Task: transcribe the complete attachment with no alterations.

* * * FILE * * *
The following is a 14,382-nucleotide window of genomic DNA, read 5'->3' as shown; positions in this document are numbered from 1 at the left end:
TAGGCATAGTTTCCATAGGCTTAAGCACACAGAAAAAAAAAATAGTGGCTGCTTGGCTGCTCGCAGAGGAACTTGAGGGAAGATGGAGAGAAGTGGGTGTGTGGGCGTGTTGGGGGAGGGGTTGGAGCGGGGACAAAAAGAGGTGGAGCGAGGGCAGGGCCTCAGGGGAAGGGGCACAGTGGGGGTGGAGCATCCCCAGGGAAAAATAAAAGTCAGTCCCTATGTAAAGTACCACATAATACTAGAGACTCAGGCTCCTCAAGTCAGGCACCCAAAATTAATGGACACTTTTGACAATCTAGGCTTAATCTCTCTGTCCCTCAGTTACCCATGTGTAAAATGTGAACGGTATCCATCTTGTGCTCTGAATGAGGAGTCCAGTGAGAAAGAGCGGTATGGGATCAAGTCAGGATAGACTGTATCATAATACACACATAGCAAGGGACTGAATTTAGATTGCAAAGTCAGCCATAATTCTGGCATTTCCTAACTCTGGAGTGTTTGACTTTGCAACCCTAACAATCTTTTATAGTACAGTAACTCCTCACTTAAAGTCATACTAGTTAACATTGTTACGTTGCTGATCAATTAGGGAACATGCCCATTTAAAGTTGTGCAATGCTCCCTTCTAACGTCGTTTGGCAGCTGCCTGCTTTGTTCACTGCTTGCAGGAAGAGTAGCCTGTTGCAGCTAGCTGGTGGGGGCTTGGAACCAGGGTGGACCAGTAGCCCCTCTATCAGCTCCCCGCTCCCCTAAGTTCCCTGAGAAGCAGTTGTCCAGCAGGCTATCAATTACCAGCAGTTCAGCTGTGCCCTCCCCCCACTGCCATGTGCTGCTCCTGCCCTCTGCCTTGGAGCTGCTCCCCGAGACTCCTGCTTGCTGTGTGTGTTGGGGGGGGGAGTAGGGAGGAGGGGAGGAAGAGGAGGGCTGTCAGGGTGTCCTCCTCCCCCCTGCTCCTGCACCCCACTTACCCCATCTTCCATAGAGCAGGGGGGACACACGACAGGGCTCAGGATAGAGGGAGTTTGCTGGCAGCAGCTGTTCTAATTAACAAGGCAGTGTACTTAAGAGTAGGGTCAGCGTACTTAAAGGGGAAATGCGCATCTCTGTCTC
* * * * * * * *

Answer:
The following is a 14,382-nucleotide window of genomic DNA, read 5'->3' as shown; positions in this document are numbered from 1 at the left end:
TAGGCATAGTTTCCATAGGCTTAAGCACACAGAAAAAAAAAATAGTGGCTGCTTGGCTGCTCGCAGAGGAACTTGAGGGAAGATGGAGAGAAGTGGGTGTGTGGGCGTGTTGGGGGAGGGGTTGGAGCGGGGACAAAAAGAGGTGGAGCGAGGGCAGGGCCTCAGGGGAAGGGGCACAGTGGGGGTGGAGCATCCCCAGGGAAAAATAAAAGTCAGTCCCTATGTAAAGTACCACATAATACTAGAGACTCAGGCTCCTCAAGTCAGGCACCCAAAATTAATGGACACTTTTGACAATCTAGGCTTAATCTCTCTGTCCCTCAGTTACCCATGTGTAAAATGTGAACGGTATCCATCTTGTGCTCTGAATGAGGAGTCCAGTGAGAAAGAGCGGTATGGGATCAAGTCAGGATAGACTGTATCATAATACACACATAGCAAGGGACTGAATTTAGATTGCAAAGTCAGCCATAATTCTGGCATTTCCTAACTCTGGAGTGTTTGACTTTGCAACCCTAACAATCTTTTATAGTACAGTAACTCCTCACTTAAAGTCATACTAGTTAACATTGTTACGTTGCTGATCAATTAGGGAACATGCCCATTTAAAGTTGTGCAATGCTCCCTTCTAACGTCGTTTGGCAGCTGCCTGCTTTGTTCACTGCTTGCAGGAAGAGTAGCCTGTTGCAGCTAGCTGGTGGGGGCTTGGAACCAGGGTGGACCAGTAGCCCCTCTATCAGCTCCCCGCTCCCCTAAGTTCCCTGAGAAGCAGTTGTCCAGCAGGCTATCAATTACCAGCAGTTCAGCTGTGCCCTCCCCCCACTGCCATGTGCTGCTCCTGCCCTCTGCCTTGGAGCTGCTCCCCGAGACTCCTGCTTGCTGTGTGTGTTGGGGGGGGGAGTAGGGAGGAGGGGAGGAAGAGGAGGGCTGTCAGGGTGTCCTCCTCCCCCCTGCTCCTGCACCCCACTTACCCCATCTTCCATAGAGCAGGGGGGACACACGACAGGGCTCAGGATAGAGGGAGTTTGCTGGCAGCAGCTGTTCTAATTAACAAGGCAGTGTACTTAAGAGTAGGGTCAGCGTACTTAAAGGGGAAATGCGCATCTCTGTCTC